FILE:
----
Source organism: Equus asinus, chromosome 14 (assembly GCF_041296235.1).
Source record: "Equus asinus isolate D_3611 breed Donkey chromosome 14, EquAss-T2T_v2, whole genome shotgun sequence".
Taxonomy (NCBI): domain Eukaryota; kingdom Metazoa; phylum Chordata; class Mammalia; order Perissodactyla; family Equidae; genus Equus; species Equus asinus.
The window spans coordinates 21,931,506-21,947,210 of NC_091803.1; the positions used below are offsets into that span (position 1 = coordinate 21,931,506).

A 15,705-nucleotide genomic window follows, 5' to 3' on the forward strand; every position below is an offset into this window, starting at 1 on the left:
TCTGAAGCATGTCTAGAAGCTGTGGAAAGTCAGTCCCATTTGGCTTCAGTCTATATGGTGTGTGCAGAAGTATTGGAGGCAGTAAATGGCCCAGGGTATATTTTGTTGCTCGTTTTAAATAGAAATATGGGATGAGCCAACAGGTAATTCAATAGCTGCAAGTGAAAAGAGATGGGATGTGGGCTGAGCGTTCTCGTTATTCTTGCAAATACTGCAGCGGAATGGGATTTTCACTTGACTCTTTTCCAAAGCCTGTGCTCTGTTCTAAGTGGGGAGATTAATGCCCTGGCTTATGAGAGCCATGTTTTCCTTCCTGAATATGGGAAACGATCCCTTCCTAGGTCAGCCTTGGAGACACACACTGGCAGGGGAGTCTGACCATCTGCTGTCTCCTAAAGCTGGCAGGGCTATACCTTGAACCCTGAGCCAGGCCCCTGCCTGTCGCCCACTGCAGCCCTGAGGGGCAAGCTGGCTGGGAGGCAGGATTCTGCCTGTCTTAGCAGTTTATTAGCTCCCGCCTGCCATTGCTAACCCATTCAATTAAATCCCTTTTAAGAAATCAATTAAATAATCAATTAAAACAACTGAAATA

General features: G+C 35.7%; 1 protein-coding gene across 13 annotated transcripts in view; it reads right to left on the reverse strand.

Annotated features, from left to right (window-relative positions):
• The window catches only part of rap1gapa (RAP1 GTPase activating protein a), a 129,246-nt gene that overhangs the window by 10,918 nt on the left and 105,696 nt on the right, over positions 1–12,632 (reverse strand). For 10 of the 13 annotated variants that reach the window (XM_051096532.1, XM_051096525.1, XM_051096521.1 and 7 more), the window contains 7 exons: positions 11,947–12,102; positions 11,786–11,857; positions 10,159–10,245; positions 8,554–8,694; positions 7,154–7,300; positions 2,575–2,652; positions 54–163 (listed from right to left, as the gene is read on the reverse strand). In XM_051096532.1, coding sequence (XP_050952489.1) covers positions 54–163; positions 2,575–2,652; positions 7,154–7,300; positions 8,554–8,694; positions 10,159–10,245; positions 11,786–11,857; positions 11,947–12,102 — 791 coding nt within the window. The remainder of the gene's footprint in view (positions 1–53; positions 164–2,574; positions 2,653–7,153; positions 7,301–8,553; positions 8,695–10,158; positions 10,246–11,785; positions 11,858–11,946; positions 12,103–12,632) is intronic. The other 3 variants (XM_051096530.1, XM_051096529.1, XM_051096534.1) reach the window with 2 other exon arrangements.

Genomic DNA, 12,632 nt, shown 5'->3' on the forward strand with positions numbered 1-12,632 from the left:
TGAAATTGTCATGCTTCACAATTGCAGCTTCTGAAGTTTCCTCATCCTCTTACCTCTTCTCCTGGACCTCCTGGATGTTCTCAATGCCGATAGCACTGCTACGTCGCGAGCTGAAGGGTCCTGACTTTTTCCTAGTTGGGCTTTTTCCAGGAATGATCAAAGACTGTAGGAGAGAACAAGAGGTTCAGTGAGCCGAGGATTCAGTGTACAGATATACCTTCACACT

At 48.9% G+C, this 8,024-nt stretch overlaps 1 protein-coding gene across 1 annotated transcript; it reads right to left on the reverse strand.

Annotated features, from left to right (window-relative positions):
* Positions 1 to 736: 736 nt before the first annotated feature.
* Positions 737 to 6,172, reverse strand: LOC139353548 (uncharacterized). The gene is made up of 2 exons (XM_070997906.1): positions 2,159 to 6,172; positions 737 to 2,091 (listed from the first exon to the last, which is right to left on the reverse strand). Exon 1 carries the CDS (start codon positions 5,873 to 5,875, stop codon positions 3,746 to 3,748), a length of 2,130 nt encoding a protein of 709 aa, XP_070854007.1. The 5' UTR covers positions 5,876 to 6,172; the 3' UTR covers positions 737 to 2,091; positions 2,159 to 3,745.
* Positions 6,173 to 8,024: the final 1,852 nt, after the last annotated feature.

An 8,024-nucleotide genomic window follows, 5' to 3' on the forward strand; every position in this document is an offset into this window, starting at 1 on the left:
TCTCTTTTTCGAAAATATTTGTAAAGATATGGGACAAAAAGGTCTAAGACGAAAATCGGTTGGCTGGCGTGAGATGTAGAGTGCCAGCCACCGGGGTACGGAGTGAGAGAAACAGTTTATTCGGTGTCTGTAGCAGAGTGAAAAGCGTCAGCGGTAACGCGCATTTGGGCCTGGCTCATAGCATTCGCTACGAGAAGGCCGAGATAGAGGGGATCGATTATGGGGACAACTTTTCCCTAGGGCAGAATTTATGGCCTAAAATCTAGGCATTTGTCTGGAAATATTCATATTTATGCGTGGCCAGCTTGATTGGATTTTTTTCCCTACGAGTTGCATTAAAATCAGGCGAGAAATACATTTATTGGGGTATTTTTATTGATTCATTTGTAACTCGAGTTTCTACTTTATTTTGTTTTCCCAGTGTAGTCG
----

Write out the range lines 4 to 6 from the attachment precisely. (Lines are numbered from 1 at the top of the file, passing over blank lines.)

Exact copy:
The window spans coordinates 21,931,506-21,947,210 of NC_091803.1; the positions used below are offsets into that span (position 1 = coordinate 21,931,506).

A 15,705-nucleotide genomic window follows, 5' to 3' on the forward strand; every position below is an offset into this window, starting at 1 on the left:
TCTGAAGCATGTCTAGAAGCTGTGGAAAGTCAGTCCCATTTGGCTTCAGTCTATATGGTGTGTGCAGAAGTATTGGAGGCAGTAAATGGCCCAGGGTATATTTTGTTGCTCGTTTTAAATAGAAATATGGGATGAGCCAACAGGTAATTCAATAGCTGCAAGTGAAAAGAGATGGGATGTGGGCTGAGCGTTCTCGTTATTCTTGCAAATACTGCAGCGGAATGGGATTTTCACTTGACTCTTTTCCAAAGCCTGTGCTCTGTTCTAAGTGGGGAGATTAATGCCCTGGCTTATGAGAGCCATGTTTTCCTTCCTGAATATGGGAAACGATCCCTTCCTAGGTCAGCCTTGGAGACACACACTGGCAGGGGAGTCTGACCATCTGCTGTCTCCTAAAGCTGGCAGGGCTATACCTTGAACCCTGAGCCAGGCCCCTGCCTGTCGCCCACTGCAGCCCTGAGGGGCAAGCTGGCTGGGAGGCAGGATTCTGCCTGTCTTAGCAGTTTATTAGCTCCCGCCTGCCATTGCTAACCCATTCAATTAAATCCCTTTTAAGAAATCAATTAAATAATCAATTAAAACAACTGAAATA